|What constitutes identification?|
| 5:00 pm on Apr 16, 2014 (gmt 0)|
I did a quick search online and didn't immediately see an answer to this question so I am posting here to see if anyone knows.
I noticed a web site had a large quantity of my lectures on their site. It would be a pain to have to list every single url on their site that is infringing.
To get safe harbor I would assume that the site would at least need to be able to show the documents were stored either because of some temporary, transitory process, or were posted by someone other than the site itself, or came about because of a non-human crawling activity. If they can't show this than it doesn't seem like they could argue that they are a safe harbor. If they are crawling, they need at some point to have stored the url and then the document associated with that url. This would constitute a proof that their acquisition of the document might have safe harbor status.
If I know that all documents in under some path on my website are copyright by me, it seems like I could ask for a take down of documents on their site obtained by their crawler when it downloaded urls that began with a fixed prefix. My question is to what degree the notion of identification has been worked out with regard to DMCA?
| 8:59 pm on Apr 16, 2014 (gmt 0)|
Note - this is not legal advice, you don't find that on forums - IANaL but I have filed a DMCA, several years ago.
Basically, ownership is declared in a sworn statement under penalty of perjury. You would need to detail dates and URLs involved and as much corroborating information as possible. If you just read through the forms and instructions, it is something that just about anyone can do, does not require legal representation, though if your work includes that benefit, I would use it. You do not need to establish when and how they obtained your work, only that it is being used without your permission or consent. My suggestion is to download the forms, read them.
| 9:28 pm on Apr 16, 2014 (gmt 0)|
I think the question was how to point out the offending URLs when there are a whole lot of them on the same site. Are you saying that all the pilfered images have some consistent name element such as
that is unique to your material? Or that everything in a particular directory on the offending site is rightfully yours?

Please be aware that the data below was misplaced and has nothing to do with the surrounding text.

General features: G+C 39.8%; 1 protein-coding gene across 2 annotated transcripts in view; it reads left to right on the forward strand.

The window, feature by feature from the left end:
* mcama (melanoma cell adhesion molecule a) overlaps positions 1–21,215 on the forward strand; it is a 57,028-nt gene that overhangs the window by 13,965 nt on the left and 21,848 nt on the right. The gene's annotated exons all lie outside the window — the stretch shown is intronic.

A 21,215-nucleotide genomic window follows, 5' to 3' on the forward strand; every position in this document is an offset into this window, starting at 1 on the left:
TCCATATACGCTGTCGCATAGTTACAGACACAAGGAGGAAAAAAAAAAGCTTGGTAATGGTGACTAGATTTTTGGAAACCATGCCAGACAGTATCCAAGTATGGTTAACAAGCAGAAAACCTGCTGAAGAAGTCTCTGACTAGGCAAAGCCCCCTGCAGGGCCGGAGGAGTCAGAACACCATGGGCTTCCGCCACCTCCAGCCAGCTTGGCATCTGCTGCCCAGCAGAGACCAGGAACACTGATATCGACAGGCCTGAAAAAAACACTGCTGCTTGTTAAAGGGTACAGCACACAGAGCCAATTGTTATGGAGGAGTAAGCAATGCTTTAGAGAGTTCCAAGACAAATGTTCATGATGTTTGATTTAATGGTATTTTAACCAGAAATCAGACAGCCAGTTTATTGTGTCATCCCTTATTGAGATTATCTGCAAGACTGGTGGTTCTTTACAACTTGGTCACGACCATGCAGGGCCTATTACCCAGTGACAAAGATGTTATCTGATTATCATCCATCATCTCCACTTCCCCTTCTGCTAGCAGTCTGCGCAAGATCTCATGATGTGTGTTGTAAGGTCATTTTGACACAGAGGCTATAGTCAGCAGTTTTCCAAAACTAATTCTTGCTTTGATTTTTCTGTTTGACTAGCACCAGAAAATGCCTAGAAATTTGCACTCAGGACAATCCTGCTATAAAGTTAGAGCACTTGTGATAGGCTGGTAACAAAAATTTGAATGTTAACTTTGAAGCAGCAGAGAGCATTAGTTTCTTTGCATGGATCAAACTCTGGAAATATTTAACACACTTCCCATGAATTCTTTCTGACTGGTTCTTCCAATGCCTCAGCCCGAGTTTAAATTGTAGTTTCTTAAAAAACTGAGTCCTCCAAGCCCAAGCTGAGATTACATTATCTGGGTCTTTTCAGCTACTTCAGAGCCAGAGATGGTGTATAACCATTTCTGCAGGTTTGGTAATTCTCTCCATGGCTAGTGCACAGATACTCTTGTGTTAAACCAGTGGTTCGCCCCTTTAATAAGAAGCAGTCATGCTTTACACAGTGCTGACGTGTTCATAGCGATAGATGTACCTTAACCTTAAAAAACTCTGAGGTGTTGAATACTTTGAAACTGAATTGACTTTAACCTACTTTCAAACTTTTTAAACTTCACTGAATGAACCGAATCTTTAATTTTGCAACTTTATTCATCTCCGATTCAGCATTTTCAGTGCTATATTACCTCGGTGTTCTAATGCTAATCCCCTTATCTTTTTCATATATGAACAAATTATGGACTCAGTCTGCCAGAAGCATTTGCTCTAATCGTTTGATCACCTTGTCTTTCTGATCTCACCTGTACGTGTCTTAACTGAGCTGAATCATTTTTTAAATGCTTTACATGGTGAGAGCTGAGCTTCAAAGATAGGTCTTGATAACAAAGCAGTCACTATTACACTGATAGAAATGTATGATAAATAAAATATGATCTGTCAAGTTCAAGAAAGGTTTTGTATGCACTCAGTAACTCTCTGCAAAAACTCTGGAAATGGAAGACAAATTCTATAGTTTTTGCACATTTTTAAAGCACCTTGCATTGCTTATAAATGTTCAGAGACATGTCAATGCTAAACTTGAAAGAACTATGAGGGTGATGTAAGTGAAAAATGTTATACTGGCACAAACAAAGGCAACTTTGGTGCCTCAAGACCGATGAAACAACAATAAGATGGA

I kinda doubt that this can be done in an automated way. But if the number of violations is so huge that it isn't practical to list them individually, it may be worth seeing if you can contact a human. It seems unlikely that someone has swiped hundreds of your images and none of anybody else's-- and if so, someone may want to take a closer look at the site as a whole.
| 9:55 pm on Apr 16, 2014 (gmt 0)|
The question was what Lucy was saying. It involves many hundreds of documents so would be a pain to list out individually. All of the offending material comes from subdirectories of one directory on my site. The link to those documents actually is NOINDEX, NOFOLLOW but was probably ignored. On my site the data was consistently named. On their site, they have preserved my file names, but ditched the rest of the url. Their format is
| 3:39 am on Apr 17, 2014 (gmt 0)|
If the domain where your articles can be found allows users to post articles then the Safe Harbor provision may apply, otherwise they apply to the host, not the domain.
You probably would not need to identify each instance, if you contact the domain owner and request that articles you have published in one directory of your site be removed from theirs. They may comply without question, may offer an excuse and then comply or may refuse, or ignore and continue using them. You don't mention whether you have requested that your materials be removed, which should be done before looking into DMCA. If they ignore or refuse, that is when you contact their host.
Since they have kept your filenames, you might submit a list from your sitemap for that directory replacing the /hash/ with * if it becomes necessary.